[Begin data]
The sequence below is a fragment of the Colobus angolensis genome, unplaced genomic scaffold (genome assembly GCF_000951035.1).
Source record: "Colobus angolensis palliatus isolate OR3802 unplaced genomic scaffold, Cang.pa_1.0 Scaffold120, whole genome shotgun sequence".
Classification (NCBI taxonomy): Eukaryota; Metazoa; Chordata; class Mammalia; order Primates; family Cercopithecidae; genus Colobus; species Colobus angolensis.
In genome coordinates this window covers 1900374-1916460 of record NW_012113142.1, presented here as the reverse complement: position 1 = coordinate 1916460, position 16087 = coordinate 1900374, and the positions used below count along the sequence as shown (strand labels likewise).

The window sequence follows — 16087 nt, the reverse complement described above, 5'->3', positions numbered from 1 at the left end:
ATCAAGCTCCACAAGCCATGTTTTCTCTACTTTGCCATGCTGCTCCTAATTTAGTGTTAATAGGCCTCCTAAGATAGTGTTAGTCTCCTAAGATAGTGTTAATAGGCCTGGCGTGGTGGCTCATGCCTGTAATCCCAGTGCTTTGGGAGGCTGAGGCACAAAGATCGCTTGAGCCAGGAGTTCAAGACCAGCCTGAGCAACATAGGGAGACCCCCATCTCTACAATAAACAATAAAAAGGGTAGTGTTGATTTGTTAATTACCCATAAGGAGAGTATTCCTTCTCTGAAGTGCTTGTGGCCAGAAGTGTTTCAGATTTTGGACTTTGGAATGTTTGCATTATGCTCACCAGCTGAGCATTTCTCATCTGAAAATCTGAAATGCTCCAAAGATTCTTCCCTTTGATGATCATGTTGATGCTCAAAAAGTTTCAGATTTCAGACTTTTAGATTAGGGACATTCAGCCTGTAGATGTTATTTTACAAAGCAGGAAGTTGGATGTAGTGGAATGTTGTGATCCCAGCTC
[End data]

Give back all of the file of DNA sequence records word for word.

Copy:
The sequence below is a fragment of the Colobus angolensis genome, unplaced genomic scaffold (genome assembly GCF_000951035.1).
Source record: "Colobus angolensis palliatus isolate OR3802 unplaced genomic scaffold, Cang.pa_1.0 Scaffold120, whole genome shotgun sequence".
Classification (NCBI taxonomy): Eukaryota; Metazoa; Chordata; class Mammalia; order Primates; family Cercopithecidae; genus Colobus; species Colobus angolensis.
In genome coordinates this window covers 1900374-1916460 of record NW_012113142.1, presented here as the reverse complement: position 1 = coordinate 1916460, position 16087 = coordinate 1900374, and the positions used below count along the sequence as shown (strand labels likewise).

The window sequence follows — 16087 nt, the reverse complement described above, 5'->3', positions numbered from 1 at the left end:
ATCAAGCTCCACAAGCCATGTTTTCTCTACTTTGCCATGCTGCTCCTAATTTAGTGTTAATAGGCCTCCTAAGATAGTGTTAGTCTCCTAAGATAGTGTTAATAGGCCTGGCGTGGTGGCTCATGCCTGTAATCCCAGTGCTTTGGGAGGCTGAGGCACAAAGATCGCTTGAGCCAGGAGTTCAAGACCAGCCTGAGCAACATAGGGAGACCCCCATCTCTACAATAAACAATAAAAAGGGTAGTGTTGATTTGTTAATTACCCATAAGGAGAGTATTCCTTCTCTGAAGTGCTTGTGGCCAGAAGTGTTTCAGATTTTGGACTTTGGAATGTTTGCATTATGCTCACCAGCTGAGCATTTCTCATCTGAAAATCTGAAATGCTCCAAAGATTCTTCCCTTTGATGATCATGTTGATGCTCAAAAAGTTTCAGATTTCAGACTTTTAGATTAGGGACATTCAGCCTGTAGATGTTATTTTACAAAGCAGGAAGTTGGATGTAGTGGAATGTTGTGATCCCAGCTC